A door came off an Alaska Airlines jet, bringing the plane dangerously close to a disaster.
The FAA has issued a warning, saying that this should never have occurred and must never happen again. In anticipation of safety checks, the FAA has ordered the grounding of 171 Boeing planes, most of which are flown by United Airlines and Alaska Airlines.
Additionally, the FAA has alerted Boeing that they are investigating the possibility that the aircraft manufacturer did not adequately verify that the finished products complied with the authorized design and were fit for safe operation.
Assembling passenger planes is challenging for workers, and even a little mistake might have catastrophic results. More than 170 planes were still out of commission after Boeing CEO Dave Calhoun admitted the company’s errors and assured employees that an incident similar to the panel burst in midair with Alaska Airlines “can never happen again.”
Following a public announcement by the FAA, 171 grounded Boeing 737 Max 9 aircraft may begin safety checks. In writing, Boeing has instructed its facilities and vendors to resolve these issues and conduct further system and process reviews.
Authorities had already begun investigating the Alaska Airlines plane the day before the window burst happened. The incident-causing Boeing 737 MAX 9 aircraft had just been in service for a month, having made less than 200 flights since its November 2023 launch. Some planes with fewer seats have a paneled-over escape door instead of an emergency exit panel; this one blew off, and the National Transportation Safety Board is looking into it.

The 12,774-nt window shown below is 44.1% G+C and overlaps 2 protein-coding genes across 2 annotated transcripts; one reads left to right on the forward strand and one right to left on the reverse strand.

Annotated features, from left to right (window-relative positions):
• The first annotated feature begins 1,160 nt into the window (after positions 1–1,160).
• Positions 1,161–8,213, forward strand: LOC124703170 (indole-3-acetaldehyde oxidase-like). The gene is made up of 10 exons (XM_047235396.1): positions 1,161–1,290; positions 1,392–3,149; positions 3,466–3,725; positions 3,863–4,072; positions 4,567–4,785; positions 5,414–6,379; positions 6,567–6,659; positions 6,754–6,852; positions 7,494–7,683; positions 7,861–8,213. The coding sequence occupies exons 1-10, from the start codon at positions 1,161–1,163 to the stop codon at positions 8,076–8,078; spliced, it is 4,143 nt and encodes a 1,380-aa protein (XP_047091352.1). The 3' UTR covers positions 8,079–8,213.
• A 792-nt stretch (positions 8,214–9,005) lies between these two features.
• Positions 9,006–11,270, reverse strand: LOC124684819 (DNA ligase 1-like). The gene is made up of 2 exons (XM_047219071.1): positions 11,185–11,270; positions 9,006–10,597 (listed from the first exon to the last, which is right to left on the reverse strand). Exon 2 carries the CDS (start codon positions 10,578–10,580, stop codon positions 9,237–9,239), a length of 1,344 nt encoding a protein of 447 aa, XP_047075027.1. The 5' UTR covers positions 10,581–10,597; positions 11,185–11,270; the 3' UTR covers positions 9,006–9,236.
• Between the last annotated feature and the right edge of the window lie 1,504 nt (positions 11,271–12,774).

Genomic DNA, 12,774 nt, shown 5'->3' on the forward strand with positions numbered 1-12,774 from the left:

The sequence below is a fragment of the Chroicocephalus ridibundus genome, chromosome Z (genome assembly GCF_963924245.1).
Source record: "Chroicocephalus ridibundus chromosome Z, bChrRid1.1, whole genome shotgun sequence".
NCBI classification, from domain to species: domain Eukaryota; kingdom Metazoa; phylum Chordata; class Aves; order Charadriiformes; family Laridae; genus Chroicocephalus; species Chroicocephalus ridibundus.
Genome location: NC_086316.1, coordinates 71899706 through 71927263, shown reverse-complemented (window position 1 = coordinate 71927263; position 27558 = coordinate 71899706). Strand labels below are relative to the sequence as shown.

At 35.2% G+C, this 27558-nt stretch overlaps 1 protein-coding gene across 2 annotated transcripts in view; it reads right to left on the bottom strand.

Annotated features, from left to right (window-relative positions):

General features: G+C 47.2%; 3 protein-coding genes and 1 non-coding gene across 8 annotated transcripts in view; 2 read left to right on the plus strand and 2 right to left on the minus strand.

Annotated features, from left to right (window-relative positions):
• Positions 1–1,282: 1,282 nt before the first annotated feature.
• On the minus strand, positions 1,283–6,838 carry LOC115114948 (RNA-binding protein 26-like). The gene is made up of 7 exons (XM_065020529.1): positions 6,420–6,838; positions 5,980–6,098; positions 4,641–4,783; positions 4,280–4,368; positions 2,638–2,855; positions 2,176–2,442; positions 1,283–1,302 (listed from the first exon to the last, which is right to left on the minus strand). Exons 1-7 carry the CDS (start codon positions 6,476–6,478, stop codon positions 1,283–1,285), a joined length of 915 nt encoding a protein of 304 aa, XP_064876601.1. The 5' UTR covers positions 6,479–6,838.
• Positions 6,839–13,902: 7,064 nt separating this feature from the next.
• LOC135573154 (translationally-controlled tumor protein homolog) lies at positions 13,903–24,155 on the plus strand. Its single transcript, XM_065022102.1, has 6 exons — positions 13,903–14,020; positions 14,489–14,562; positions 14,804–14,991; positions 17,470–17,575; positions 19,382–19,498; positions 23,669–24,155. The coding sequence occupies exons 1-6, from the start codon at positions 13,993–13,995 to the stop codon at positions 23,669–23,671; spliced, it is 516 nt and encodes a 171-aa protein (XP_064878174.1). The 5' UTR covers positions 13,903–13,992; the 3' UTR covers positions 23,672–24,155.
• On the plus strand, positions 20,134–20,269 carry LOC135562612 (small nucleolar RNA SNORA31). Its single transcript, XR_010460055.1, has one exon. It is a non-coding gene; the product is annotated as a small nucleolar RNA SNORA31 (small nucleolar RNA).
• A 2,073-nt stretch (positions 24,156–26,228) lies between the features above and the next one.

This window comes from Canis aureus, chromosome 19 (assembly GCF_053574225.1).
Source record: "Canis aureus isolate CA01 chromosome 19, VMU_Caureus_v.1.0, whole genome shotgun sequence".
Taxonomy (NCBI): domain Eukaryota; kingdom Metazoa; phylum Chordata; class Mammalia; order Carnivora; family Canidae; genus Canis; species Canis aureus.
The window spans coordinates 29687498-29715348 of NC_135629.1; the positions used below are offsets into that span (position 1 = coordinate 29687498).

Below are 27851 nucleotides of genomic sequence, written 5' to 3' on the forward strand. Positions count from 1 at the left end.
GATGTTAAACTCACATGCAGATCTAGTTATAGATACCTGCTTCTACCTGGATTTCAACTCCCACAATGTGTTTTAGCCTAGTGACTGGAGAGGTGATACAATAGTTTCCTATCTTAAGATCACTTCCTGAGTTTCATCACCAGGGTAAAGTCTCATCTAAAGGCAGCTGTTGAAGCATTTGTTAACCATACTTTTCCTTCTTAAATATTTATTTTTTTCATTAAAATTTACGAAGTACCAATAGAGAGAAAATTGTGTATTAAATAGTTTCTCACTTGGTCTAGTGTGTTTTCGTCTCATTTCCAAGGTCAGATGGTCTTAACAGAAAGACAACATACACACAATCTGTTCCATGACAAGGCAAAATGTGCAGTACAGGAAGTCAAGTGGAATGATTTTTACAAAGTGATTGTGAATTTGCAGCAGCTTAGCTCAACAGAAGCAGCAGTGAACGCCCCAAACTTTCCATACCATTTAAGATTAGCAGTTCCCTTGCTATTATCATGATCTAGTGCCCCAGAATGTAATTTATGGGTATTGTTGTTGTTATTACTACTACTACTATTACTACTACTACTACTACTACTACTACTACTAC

More than $20 billion has been spent by Boeing in the aftermath of the two deadly disasters. Most of the families of the passengers who perished have made secret agreements with the corporation. The MAX’s design and development, Boeing’s openness with the FAA, and the company’s supervision and certification shortcomings have all been scrutinized.
As part of its efforts to overhaul the FAA’s certification process, Congress mandated in December that manufacturers provide certain safety-critical information.